There was also the requisite amount of danger; Froch outclassed Johnson down the stretch en route to a majority decision, but the old warhorse pressed him the entire fight and managed to connect flush with a couple of not insignificant right hands — one in particular, in the eighth round, that produced a satisfying gasp from the assembled masses.

But more so than the fights themselves, we enjoyed the intimacy of the proceedings — which, in all honesty, is what keeps me coming back.

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The Fighter: Balancing authenticity with suspense of disbelief

Ward-Gatti 3

The two Micky Ward-Arturo Gatti fights I attended rank up there with the Mike Piazza post-9/11 game as the best sporting events I’ve been to live.

As such, I’ve eagerly awaited The Fighter since first seeing the trailer. I’m just not good at actually carving out time to go to the movies, so it took me a while to see it after it released.

Bear in mind I’ve never actually done a movie review. I’m far from qualified to be a film critic, as evidenced by my affinity for Ichi the Killer. But for what it’s worth, I did very much enjoy The Fighter, as a fight fan and in general.

Of course, it was by no means a perfect film.

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Surge of adrenaline: Martinez’s boardwalk blast a breath of fresh air

Crown his ass

There was a moment on Saturday night, right after Paul Williams crumpled to the mat, when even Sergio Martinez had yet to fully register what had taken place.

It reminded me of watching Piazza’s post-9/11 homer floating past me in the upper deck at Shea. Watching the formerly feared Williams sprawl face-first on the mat, time slowed to a crawl as our minds furiously processed what we had seen. And as Martinez’s jubilation took hold, everyone erupted, regardless of rooting interest.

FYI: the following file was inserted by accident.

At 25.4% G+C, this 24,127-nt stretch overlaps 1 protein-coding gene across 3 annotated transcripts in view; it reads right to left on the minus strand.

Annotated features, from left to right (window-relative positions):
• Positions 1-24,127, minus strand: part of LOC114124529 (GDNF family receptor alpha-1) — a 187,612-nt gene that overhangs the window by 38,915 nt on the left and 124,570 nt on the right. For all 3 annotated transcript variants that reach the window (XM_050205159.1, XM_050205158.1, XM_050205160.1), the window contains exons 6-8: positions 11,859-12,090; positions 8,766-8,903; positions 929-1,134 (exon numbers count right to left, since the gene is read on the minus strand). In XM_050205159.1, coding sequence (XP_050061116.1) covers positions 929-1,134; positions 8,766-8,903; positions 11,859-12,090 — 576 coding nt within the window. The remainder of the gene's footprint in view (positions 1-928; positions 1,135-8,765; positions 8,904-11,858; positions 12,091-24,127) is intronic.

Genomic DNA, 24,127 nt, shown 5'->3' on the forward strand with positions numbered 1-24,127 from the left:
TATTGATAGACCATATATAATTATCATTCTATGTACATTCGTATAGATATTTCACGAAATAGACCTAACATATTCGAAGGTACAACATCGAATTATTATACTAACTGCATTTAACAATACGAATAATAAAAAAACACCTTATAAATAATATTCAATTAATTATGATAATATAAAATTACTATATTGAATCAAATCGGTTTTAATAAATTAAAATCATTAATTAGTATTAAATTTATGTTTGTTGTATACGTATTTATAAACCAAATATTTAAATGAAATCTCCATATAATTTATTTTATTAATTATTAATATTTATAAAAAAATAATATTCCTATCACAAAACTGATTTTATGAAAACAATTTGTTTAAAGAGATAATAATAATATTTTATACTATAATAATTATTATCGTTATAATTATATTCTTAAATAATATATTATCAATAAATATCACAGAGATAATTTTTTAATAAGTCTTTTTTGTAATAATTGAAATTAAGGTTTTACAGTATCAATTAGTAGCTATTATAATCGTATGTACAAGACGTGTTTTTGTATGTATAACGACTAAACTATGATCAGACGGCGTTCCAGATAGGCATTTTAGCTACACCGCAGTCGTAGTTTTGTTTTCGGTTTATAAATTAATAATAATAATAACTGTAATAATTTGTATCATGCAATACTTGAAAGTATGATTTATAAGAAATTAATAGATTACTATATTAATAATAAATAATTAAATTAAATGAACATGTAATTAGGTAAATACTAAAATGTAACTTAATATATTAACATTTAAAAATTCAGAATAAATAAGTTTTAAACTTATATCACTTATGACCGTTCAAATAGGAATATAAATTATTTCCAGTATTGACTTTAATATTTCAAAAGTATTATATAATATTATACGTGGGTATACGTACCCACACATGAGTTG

A moment like that is a reminder that through all of the issues and nonsense boxing fans are privy to, it finds a way in the end to give us something to hold on to.

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For boxing purists, war by the shore trumps last week’s blockbuster

Marquee event The fact that Manny Pacquiao’s whitewash of Antonio Margarito last Saturday drew anywhere between 1.25-1.4 million pay-per-view buys, depending on who you ask, is a testament to two things: the popularity of Pacquiao, and the effectiveness of the HBO 24/7 program.

Tonight’s Paul Williams-Sergio Martinez rematch in Atlantic City, which I will be attending, has neither of those aspects in its favor. But while last week’s spectacle was valuable in that it showed that boxing could still be a major mainstream draw, the vibe for tonight’s fight from fans and writers actually possesses more excitement.

Last week’s fight was for everyone. This one’s for us.

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Pacquiao-Margarito: Disappointing, but hardly a stunner


If you’ve been expecting anyone other than Antonio Margarito to be waiting in the ring for Manny Pacquiao this November, you haven’t been paying attention. This is the fight Top Rank promoter Bob Arum wanted all along.

Disappointed it’s not Pacquiao-Floyd Mayweather? Sure, me too.

But that’s not the way this sport works. Nothing comes easy. There are always agendas.